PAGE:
What do children and young people think about poetry? It makes them happy. At least, that was the finding from a large scale UK study released late last year undertaken to support the UK's National Poetry Day in October.
Susannah Herbert of the Forward Arts Foundation, the charity that organises National Poetry Day, said: “We’ve all long known that the benefits of education and culture aren’t evenly spread: this makes poetry’s appeal to disadvantaged young people, or its ‘silver bullet’ potential, all the more important. Children on free school meals, with limited English, attention disorders or no one to hear them read at home may not thrive in tests or sit still in class, but when offered the chance to perform, listen or watch poetry, they respond.”
Nearly half the children and young people survey engaged with poetry in their free time, either reading, writing or performing it.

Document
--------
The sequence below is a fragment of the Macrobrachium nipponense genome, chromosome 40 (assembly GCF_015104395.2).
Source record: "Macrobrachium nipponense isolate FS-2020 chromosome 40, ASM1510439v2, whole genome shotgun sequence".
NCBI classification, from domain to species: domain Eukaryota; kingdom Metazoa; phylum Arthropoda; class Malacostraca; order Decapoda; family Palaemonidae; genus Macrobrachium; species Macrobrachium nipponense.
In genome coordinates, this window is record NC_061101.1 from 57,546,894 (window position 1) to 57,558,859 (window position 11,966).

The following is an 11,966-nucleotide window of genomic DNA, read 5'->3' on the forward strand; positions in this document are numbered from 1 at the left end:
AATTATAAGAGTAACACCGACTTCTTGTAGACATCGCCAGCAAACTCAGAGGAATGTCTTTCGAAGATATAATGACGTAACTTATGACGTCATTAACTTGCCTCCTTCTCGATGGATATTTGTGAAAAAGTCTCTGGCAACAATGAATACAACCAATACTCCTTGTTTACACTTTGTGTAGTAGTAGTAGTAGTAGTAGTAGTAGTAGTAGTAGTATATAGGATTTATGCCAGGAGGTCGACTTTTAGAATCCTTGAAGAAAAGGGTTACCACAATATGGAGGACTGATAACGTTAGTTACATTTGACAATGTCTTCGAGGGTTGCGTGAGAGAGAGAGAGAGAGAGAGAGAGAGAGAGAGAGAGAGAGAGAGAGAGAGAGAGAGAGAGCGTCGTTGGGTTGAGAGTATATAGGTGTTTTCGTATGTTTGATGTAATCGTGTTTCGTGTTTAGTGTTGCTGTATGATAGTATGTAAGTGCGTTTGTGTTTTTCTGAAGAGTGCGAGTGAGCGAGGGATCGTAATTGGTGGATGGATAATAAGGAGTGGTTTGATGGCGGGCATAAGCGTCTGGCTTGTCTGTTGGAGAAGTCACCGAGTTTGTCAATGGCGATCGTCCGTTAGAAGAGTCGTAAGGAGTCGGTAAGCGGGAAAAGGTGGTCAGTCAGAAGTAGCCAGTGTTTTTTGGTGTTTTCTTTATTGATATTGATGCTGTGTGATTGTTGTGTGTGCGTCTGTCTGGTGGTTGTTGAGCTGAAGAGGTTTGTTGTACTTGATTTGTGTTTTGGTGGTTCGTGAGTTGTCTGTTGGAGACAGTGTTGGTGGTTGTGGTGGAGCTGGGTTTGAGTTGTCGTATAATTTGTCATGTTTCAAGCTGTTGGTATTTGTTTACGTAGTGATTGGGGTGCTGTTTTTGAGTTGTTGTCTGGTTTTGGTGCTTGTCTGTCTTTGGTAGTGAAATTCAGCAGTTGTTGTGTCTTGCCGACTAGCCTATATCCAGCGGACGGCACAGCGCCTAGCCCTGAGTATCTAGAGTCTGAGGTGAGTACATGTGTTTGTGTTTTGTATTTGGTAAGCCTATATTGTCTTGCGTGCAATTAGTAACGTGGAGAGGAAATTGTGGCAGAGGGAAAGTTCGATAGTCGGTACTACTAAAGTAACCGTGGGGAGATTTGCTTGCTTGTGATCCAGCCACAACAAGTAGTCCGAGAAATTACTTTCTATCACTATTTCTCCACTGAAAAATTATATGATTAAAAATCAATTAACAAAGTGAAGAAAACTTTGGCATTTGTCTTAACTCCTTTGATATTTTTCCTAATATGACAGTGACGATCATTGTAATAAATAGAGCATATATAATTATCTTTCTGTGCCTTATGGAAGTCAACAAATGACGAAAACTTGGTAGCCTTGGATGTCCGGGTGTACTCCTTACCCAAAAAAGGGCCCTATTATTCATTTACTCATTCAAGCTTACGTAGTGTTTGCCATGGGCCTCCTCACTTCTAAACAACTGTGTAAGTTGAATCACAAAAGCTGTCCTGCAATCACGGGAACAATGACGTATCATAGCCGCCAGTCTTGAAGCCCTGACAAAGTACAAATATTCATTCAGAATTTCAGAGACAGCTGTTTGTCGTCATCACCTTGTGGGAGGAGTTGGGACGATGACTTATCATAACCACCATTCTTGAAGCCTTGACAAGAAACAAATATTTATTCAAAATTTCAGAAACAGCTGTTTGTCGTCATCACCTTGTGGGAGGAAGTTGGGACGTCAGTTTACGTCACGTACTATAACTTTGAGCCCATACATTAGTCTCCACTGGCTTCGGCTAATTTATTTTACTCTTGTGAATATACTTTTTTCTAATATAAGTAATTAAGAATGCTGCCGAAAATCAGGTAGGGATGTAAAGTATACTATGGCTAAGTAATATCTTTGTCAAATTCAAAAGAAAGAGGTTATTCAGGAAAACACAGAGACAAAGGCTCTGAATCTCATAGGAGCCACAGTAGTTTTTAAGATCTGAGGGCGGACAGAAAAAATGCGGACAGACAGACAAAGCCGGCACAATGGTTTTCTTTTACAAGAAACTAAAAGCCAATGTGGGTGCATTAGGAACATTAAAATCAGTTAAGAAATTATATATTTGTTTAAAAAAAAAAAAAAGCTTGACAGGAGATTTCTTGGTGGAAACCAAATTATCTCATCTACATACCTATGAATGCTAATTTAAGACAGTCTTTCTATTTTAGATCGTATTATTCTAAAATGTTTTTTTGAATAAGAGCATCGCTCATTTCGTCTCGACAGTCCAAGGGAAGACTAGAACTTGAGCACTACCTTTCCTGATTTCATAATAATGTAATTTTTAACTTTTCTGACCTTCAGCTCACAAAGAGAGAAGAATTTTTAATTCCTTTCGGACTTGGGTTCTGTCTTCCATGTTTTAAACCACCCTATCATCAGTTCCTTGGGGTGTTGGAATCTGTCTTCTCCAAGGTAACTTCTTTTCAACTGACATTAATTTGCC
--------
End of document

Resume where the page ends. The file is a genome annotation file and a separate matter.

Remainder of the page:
Children from low socio-economic families were most likely to engage with poetry than their better-off peers.
While the majority of children and young people read poems on paper, digital formats were making inroads: a third said they read poetry online or on a phone, a similar proportion watched it as a video and almost a fifth listened to spoken recordings or soundtracks.
Children and young people who wrote or performed poetry said that it made them feel creative, was a great way to express themselves and their feelings and that it gave them a chance to create something special out of words.
It seems poetry is alive and well for our children and young people.